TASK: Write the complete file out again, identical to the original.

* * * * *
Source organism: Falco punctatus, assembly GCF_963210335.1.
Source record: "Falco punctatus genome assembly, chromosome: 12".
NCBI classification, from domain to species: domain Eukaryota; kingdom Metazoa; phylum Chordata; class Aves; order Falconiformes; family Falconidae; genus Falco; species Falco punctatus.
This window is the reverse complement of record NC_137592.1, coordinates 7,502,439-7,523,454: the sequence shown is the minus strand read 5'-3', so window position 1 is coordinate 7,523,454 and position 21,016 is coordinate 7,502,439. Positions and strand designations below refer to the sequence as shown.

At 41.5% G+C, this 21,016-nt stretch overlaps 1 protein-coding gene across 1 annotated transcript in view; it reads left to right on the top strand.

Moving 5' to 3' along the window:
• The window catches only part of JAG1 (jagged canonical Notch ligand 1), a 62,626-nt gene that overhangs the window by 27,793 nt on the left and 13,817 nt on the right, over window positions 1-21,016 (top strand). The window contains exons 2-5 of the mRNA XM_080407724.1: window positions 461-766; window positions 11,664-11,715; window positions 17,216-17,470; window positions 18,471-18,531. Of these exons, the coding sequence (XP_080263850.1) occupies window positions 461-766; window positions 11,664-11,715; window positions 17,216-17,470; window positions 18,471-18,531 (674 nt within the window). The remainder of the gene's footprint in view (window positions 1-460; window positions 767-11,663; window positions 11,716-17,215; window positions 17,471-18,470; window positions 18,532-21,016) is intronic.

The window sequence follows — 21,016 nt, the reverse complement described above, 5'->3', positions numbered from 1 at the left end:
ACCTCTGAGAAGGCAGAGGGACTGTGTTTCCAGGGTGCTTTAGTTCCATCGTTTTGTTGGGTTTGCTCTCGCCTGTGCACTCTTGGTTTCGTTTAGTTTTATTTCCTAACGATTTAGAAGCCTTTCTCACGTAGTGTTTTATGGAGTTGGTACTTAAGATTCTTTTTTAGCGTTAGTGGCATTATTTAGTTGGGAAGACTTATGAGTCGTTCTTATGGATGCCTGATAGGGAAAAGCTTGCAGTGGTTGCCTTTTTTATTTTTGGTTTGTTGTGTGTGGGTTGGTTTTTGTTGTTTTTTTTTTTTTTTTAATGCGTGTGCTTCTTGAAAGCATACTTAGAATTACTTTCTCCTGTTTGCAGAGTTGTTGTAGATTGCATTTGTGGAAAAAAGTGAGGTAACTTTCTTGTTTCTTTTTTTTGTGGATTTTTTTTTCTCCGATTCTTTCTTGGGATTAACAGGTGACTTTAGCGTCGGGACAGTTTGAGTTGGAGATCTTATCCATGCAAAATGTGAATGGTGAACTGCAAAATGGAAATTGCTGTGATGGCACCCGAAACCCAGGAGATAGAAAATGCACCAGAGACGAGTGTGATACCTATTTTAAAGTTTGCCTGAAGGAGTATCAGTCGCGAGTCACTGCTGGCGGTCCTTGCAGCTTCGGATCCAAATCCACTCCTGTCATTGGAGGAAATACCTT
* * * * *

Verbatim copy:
Source organism: Falco punctatus, assembly GCF_963210335.1.
Source record: "Falco punctatus genome assembly, chromosome: 12".
NCBI classification, from domain to species: domain Eukaryota; kingdom Metazoa; phylum Chordata; class Aves; order Falconiformes; family Falconidae; genus Falco; species Falco punctatus.
This window is the reverse complement of record NC_137592.1, coordinates 7,502,439-7,523,454: the sequence shown is the minus strand read 5'-3', so window position 1 is coordinate 7,523,454 and position 21,016 is coordinate 7,502,439. Positions and strand designations below refer to the sequence as shown.

At 41.5% G+C, this 21,016-nt stretch overlaps 1 protein-coding gene across 1 annotated transcript in view; it reads left to right on the top strand.

Moving 5' to 3' along the window:
• The window catches only part of JAG1 (jagged canonical Notch ligand 1), a 62,626-nt gene that overhangs the window by 27,793 nt on the left and 13,817 nt on the right, over window positions 1-21,016 (top strand). The window contains exons 2-5 of the mRNA XM_080407724.1: window positions 461-766; window positions 11,664-11,715; window positions 17,216-17,470; window positions 18,471-18,531. Of these exons, the coding sequence (XP_080263850.1) occupies window positions 461-766; window positions 11,664-11,715; window positions 17,216-17,470; window positions 18,471-18,531 (674 nt within the window). The remainder of the gene's footprint in view (window positions 1-460; window positions 767-11,663; window positions 11,716-17,215; window positions 17,471-18,470; window positions 18,532-21,016) is intronic.

The window sequence follows — 21,016 nt, the reverse complement described above, 5'->3', positions numbered from 1 at the left end:
ACCTCTGAGAAGGCAGAGGGACTGTGTTTCCAGGGTGCTTTAGTTCCATCGTTTTGTTGGGTTTGCTCTCGCCTGTGCACTCTTGGTTTCGTTTAGTTTTATTTCCTAACGATTTAGAAGCCTTTCTCACGTAGTGTTTTATGGAGTTGGTACTTAAGATTCTTTTTTAGCGTTAGTGGCATTATTTAGTTGGGAAGACTTATGAGTCGTTCTTATGGATGCCTGATAGGGAAAAGCTTGCAGTGGTTGCCTTTTTTATTTTTGGTTTGTTGTGTGTGGGTTGGTTTTTGTTGTTTTTTTTTTTTTTTTAATGCGTGTGCTTCTTGAAAGCATACTTAGAATTACTTTCTCCTGTTTGCAGAGTTGTTGTAGATTGCATTTGTGGAAAAAAGTGAGGTAACTTTCTTGTTTCTTTTTTTTGTGGATTTTTTTTTCTCCGATTCTTTCTTGGGATTAACAGGTGACTTTAGCGTCGGGACAGTTTGAGTTGGAGATCTTATCCATGCAAAATGTGAATGGTGAACTGCAAAATGGAAATTGCTGTGATGGCACCCGAAACCCAGGAGATAGAAAATGCACCAGAGACGAGTGTGATACCTATTTTAAAGTTTGCCTGAAGGAGTATCAGTCGCGAGTCACTGCTGGCGGTCCTTGCAGCTTCGGATCCAAATCCACTCCTGTCATTGGAGGAAATACCTT